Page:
Sarah (zepp0) wrote,

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Peru: Part I

Flying into Lima Peru was fairly uneventful although it was a long seven hours. My anxiety over the coming Ayahuasca ceremony would wax and wane from moment to moment.
I was worried about literally drinking the stuff. I had read all sorts of accounts about the foulness of the thick brown liquid boiled out of the crushed aya roots and various jungle leaves. I was terrible at drinking shots, what if I could not get it down my gullet due to the horrible taste? I imagined an elaborate slapstick worst case scenario where I did a spit- take all over the Shaman who would immediately curse me and my entire family.
Do shaman's curse people? I made a mental note to look that up as soon as I had internet access.

I was also worried about the puking. I am not a good puker. I will do nearly anything to avoid it and have harbored a rather specific phobia about puking in front of other people. I wasn't sure exactly what I thought would happen if I started vomiting in front of others. It is possible I had assigned an extra layer of revulsion and humiliation to it since I would be under the influence of one of the most powerful hallucinogens in the world.
What if I got caught in some extra-dimensional upchucking event plane that eked on forever altering time and space?
Maybe Carl Sagan would show up the moment my esophagus throws itself into reverse and a lifetime of pain and fear comes shooting out through my nose with a burning acridity.

My third concern was really the most unlikely and yet the most terrifying, what if I came back a dirty hippie? It is odd, I have friends who would fall under this description whom I adore and while they do not irritate me in the least, I was afraid of coming back to the US and boring the shit out of people talking about my chakras or the dark negative energy that emanates from the back corner of my local K-Mart. I finally decided that getting bent about any and all of these things would not help me.
I caught the liquor cart on the way back from the front of the plane and asked for a martini. The woman bent over and whispered that she was out of gin, but could make me one with Vodka. I thanked her but told her no with an unnecessary haughtiness. Immediately I was wracked with guilt, I asked if I could please have a coke instead and apologized for my attitude. She seemed confused by my apology and handed me the cup. I pondered my elitism concerning martinis, I don't know how I got so stuck up about it but for sure it was the Commodore's fault.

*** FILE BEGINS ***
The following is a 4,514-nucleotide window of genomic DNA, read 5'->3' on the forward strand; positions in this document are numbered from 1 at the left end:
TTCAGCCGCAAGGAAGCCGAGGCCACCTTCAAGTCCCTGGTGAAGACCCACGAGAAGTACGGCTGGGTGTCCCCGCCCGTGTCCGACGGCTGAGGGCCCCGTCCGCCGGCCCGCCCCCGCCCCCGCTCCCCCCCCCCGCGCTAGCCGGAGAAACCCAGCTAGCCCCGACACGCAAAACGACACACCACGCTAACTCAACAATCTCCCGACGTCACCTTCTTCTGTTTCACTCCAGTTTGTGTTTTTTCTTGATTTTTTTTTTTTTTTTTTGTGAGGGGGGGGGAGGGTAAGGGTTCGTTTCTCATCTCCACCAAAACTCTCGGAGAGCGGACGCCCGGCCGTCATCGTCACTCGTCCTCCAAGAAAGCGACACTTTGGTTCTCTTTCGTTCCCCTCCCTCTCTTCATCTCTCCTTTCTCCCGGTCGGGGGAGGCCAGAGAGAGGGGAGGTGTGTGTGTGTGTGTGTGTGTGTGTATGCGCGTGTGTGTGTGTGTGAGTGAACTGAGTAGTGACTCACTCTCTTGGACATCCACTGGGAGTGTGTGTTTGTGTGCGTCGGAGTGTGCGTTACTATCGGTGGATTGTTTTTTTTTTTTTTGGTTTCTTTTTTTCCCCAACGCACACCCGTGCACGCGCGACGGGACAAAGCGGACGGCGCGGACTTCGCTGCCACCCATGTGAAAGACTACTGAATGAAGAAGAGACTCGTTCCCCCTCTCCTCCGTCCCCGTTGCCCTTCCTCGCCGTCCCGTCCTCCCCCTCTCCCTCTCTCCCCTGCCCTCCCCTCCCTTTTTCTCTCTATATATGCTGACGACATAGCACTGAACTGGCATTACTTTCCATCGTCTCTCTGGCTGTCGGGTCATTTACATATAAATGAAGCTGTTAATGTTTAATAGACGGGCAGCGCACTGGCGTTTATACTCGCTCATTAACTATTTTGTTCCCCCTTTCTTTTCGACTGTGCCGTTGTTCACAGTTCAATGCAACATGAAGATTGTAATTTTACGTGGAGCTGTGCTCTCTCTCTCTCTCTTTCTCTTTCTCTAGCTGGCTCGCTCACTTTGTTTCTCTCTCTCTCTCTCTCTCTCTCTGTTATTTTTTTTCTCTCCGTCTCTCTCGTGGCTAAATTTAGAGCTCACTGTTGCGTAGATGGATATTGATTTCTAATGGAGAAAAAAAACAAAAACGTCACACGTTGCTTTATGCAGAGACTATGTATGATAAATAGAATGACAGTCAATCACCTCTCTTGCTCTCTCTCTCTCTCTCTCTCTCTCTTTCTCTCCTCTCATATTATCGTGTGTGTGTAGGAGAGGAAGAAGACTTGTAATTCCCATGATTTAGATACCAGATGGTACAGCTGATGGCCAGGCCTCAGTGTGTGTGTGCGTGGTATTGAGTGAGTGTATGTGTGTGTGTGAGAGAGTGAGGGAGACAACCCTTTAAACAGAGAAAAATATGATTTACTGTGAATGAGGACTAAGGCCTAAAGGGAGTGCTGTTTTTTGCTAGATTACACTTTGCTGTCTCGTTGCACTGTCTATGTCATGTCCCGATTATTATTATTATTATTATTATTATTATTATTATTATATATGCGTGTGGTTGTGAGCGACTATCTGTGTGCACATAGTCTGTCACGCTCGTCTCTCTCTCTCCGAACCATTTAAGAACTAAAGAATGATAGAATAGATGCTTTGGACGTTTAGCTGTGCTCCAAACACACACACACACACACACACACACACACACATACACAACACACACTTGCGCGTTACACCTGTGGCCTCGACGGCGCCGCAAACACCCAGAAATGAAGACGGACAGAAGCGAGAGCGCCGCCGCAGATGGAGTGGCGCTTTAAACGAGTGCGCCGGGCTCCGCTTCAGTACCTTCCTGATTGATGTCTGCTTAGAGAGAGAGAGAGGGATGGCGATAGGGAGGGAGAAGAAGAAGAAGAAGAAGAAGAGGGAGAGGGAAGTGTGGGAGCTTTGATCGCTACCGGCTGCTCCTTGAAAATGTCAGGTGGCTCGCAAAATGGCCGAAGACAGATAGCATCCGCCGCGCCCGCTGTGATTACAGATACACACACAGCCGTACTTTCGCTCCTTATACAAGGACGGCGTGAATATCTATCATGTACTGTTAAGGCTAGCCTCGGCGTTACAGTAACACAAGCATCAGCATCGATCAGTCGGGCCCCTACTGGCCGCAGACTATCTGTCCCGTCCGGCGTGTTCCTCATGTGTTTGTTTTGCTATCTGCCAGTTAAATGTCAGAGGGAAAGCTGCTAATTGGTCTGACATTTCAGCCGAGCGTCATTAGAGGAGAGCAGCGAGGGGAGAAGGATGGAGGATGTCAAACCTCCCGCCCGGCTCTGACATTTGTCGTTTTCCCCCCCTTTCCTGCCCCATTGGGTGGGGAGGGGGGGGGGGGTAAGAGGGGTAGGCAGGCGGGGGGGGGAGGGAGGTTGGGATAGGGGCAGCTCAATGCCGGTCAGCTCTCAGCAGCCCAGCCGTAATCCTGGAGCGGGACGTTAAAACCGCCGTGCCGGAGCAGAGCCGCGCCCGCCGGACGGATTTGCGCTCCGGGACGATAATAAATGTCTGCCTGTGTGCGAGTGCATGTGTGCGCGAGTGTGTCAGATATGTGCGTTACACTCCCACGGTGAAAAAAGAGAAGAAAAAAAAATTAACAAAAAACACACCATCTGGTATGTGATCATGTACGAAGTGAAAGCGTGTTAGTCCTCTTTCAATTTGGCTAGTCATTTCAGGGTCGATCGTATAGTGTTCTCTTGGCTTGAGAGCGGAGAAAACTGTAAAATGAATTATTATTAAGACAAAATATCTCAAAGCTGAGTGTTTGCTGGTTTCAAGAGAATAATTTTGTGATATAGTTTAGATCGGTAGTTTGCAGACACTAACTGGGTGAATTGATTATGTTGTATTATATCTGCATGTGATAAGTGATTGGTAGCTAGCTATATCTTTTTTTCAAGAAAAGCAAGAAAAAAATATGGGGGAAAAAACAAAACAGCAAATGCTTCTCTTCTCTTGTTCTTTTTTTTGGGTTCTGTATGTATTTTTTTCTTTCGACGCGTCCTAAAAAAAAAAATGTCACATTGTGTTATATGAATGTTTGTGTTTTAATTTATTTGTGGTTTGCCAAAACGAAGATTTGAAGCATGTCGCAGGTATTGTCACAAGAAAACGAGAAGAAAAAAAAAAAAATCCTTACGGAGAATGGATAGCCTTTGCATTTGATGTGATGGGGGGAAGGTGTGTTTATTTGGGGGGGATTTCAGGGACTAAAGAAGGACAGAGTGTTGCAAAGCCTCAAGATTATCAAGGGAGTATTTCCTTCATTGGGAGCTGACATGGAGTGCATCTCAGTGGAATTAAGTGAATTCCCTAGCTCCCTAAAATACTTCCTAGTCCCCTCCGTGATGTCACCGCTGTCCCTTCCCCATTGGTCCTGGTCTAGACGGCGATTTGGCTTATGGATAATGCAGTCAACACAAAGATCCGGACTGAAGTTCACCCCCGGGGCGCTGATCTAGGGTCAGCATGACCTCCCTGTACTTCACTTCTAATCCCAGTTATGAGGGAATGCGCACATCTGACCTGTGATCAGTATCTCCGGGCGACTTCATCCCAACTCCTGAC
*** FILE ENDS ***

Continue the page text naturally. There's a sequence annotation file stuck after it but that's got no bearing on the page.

Landing was a white-knuckle affair as it usually is for me, but once we hit ground my brain switched gears to wrestle with a language that I spent weeks prior trying to pick up and was by most accounts failing. Even though it was around midnight when the plane doors opened, I became overly excited with the prospect of stepping onto foreign soil for the first time. I guess I had it built the moment up in my head close to something like stepping onto the the surface of the moon. A mild disappointment washed over me being greeted by a giant billboard in perfect English trying to convince me to buy a fifth of Johnnie Walker Black from the duty free shop. Whatever disappointment I harbored immediately off the plane was wiped away by the customs man with a Village People mustache stamping my passport for the very first time. I nearly wept.

We accidentally got an executive taxi instead of a regular one which cost twice as much, but it was so late I didn't really care. We were headed to Mira Flores and the city whipped past me an unfamiliar smear of crowded buildings and mysterious figures roaming the city streets past midnight. While we waited at a stop light a young man stepped in front of the cab holding a giant stick. Before I had time to formulate a thought, he lit both ends of the stick and started fire baton twirling right there in the middle of the intersection. A couple of people rolled down their windows and gave him coins. Our cab driver honked for him to get out of the way which I was a little sad about.
We turned down a two lane road that ran along side the ocean. I could hear the water crashing against the rocks and I rolled down the window just a bit so I could smell the sea air. It occurred to me then that in Atlanta if you want to see the ocean, you can get in a car and drive 4 hours east to Savannah to stare out into the Atlantic. I was in Peru and we had never once left the time zone but I was looking at the Pacific.
I decided to work the mechanics of that out the next day.
We checked into the hotel, our room was impossibly small as was the bed but we were glad to have it. The room had two large windows that weirdly faced the hallway and instead of glass, there were large panes of translucent white plastic that allowed light from the hallway into the room. I wouldn't have minded it so much except there were drunk tourists being rowdy and casting looming shadows. It was like a weird shadow theater narrated by a creepy drunk Swedish girl whose giggling was muffled by the walls. Whenever Paul and I are lost in the car and we are forced to take an unfamiliar path I always say the same thing in an attempt to relieve the tension.
In the dark of the tiny hotel room I whispered, "It's like a little adventure!"
I don't think it worked.

to be continued...
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